New seatbelt sensors may be able to fight drowsy driving in Tennessee

A driver who yawns frequently, drifts from their lane, feels extremely fatigued or starts to fall asleep behind the wheel of their car poses a safety threat to themselves and other drivers on the road with them in Tennessee. The National Highway Traffic Safety Administration estimates that approximately 2.5 percent of fatal car accidents and two percent of injurious collisions involve drowsy driving. However, a new sensor system, which is installed into the seatbelt of a vehicle, may prevent the disastrous effects of fatigued driving.

Technology may provide solutions

According to IEEE Spectrum, a European project known as HARKEN has developed this sensor system that can detect driver fatigue even before the driver starts to yawn or their eyelids start to flutter. This system is comprised of a:

  • Seatbelt sensor.
  • Signal-processing unit.
  • Seat cover sensor.

To identify the signs of drowsy driving, the system monitors the driver's heart and respiratory rate. The system is also capable of filtering out body movements, background noise and vehicle vibrations to allow constant monitoring of the driver's systems.

Currently, the new HARKEN system is undergoing closed-track tests. However, researchers hope that the project will begin testing under real traffic conditions as soon as possible.

Some car manufacturers already use similar detection methods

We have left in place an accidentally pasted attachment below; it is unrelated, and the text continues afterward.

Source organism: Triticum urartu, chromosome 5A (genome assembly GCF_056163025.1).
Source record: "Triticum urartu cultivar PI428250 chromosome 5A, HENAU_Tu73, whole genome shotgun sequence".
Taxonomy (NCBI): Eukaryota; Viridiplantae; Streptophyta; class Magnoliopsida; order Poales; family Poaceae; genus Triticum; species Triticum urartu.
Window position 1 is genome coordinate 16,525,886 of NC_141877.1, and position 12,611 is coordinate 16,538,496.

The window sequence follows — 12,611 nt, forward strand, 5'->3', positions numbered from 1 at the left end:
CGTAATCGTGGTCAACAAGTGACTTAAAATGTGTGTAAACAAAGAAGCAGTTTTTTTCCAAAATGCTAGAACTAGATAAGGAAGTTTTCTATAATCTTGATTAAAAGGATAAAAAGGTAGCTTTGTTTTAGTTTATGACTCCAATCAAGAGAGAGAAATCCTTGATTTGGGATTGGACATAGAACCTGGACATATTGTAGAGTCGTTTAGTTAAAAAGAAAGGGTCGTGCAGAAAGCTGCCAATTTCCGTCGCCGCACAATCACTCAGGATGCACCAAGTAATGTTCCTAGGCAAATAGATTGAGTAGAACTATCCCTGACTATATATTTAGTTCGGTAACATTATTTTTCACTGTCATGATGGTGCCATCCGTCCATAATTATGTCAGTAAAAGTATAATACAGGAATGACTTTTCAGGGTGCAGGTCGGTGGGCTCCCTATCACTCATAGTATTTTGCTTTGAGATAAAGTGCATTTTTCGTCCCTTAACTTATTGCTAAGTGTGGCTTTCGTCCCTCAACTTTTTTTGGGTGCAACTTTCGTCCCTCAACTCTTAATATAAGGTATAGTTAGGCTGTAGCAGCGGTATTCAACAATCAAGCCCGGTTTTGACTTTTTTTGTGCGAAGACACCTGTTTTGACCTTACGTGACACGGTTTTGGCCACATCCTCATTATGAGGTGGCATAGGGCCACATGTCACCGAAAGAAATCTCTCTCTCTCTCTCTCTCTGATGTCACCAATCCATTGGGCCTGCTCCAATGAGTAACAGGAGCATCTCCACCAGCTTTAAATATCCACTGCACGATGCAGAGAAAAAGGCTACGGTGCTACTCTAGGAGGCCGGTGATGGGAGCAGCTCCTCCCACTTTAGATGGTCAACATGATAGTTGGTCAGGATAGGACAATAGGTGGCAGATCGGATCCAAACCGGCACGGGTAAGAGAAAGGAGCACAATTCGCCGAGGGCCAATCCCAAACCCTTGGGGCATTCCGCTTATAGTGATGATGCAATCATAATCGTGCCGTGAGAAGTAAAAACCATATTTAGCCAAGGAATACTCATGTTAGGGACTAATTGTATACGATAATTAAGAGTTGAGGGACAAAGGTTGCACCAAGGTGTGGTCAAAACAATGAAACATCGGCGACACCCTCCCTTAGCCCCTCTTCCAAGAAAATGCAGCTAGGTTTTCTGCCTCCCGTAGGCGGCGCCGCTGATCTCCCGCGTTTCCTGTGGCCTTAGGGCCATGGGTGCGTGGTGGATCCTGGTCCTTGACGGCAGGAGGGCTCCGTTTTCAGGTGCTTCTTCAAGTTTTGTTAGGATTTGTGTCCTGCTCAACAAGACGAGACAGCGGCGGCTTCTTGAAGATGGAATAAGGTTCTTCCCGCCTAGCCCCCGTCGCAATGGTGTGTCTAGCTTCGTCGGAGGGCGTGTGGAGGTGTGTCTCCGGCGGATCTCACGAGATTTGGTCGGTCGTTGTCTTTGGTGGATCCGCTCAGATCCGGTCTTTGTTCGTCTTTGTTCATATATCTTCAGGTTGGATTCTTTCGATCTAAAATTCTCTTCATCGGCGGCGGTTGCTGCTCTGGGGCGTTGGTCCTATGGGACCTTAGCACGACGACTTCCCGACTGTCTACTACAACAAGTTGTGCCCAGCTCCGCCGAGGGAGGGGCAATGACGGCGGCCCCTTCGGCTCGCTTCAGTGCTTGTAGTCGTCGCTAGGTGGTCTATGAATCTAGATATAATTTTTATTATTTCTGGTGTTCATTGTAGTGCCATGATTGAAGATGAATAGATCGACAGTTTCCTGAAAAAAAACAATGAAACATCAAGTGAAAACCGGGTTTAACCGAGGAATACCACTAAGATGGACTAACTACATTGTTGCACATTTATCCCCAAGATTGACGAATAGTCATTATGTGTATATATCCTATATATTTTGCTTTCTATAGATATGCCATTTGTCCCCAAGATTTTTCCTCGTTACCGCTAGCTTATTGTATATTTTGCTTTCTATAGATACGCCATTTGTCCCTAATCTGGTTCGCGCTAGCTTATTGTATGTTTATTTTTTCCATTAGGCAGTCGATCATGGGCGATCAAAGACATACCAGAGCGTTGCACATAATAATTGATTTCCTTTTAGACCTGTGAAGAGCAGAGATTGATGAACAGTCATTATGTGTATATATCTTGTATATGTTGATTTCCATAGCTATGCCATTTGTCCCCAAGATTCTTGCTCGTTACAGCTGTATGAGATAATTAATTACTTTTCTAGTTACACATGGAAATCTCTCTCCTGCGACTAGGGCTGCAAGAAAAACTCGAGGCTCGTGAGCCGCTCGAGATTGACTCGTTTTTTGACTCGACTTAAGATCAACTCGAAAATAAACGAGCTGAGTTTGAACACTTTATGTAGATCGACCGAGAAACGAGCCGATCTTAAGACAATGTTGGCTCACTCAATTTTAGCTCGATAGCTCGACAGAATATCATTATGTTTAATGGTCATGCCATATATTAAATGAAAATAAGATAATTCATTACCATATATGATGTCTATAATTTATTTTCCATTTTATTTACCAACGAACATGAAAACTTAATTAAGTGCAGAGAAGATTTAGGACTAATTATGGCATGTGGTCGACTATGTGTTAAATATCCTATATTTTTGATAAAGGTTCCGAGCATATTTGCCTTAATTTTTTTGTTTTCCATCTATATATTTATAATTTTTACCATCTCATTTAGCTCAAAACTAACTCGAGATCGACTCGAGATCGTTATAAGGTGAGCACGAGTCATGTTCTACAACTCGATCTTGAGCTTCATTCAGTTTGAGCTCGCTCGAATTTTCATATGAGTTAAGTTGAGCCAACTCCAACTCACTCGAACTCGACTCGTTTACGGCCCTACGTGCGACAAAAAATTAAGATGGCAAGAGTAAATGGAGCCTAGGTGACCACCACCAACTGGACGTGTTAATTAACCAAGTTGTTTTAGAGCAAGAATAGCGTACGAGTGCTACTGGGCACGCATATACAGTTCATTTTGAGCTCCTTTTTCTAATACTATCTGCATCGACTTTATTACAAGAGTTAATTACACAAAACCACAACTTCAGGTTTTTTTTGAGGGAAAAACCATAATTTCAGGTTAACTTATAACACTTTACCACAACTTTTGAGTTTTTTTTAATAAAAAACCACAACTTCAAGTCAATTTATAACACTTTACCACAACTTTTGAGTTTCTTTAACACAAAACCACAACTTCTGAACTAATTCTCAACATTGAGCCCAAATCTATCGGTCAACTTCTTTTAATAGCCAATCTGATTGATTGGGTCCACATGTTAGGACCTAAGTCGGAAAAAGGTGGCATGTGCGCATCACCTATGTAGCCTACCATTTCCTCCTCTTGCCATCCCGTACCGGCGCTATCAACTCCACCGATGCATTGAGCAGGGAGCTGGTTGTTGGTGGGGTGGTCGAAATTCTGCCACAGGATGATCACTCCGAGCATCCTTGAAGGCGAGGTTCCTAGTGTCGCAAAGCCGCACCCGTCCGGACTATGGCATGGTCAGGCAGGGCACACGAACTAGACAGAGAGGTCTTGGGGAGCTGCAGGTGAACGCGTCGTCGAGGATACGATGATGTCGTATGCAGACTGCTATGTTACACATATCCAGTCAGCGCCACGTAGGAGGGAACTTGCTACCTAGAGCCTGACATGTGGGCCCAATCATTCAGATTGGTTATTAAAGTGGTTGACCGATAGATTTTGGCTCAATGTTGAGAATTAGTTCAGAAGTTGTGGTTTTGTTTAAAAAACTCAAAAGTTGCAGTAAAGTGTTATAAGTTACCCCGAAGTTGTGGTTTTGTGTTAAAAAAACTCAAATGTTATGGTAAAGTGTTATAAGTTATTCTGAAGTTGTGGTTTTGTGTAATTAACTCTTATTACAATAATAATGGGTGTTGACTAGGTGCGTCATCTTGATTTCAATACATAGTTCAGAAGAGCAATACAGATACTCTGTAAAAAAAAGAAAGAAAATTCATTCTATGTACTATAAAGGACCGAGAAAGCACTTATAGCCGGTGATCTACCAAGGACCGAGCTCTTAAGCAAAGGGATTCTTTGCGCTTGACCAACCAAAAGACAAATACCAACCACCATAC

Although this seatbelt sensor system is highly innovative, it is not the first drowsy driver detection system that uses sensors to watch for the signs of driver fatigue. For example, some Lexus models use cameras to watch for the signs of drowsiness and Mercedes-Benz has employed technology in some of their models that uses sensors to monitor erratic driving behavior.

However, since this type of technology is not widespread, many states throughout the country have passed drowsy driving legislation to hold drivers accountable for operating a vehicle in a fatigued state. For example, according to the National Conference of State Legislatures, in New Jersey, a driver who has not slept for 24 hours is considered to be driving recklessly and just as dangerous as an intoxicated driver. In Arkansas, fatigued driving is an offense under negligent homicide.

This year, the NCSL states that a senator in Tennessee sponsored a bill that would make drowsy driving a Class E felony. However, no laws prohibiting or providing consequences for drowsy driving in the state currently exist.

Drivers who were injured in an accident caused by a drowsy driver may suffer from severe emotional, physical and financial consequences. If you were involved in an accident caused by a fatigued driver, contact an attorney in your area who can explain to you what your rights are at this time.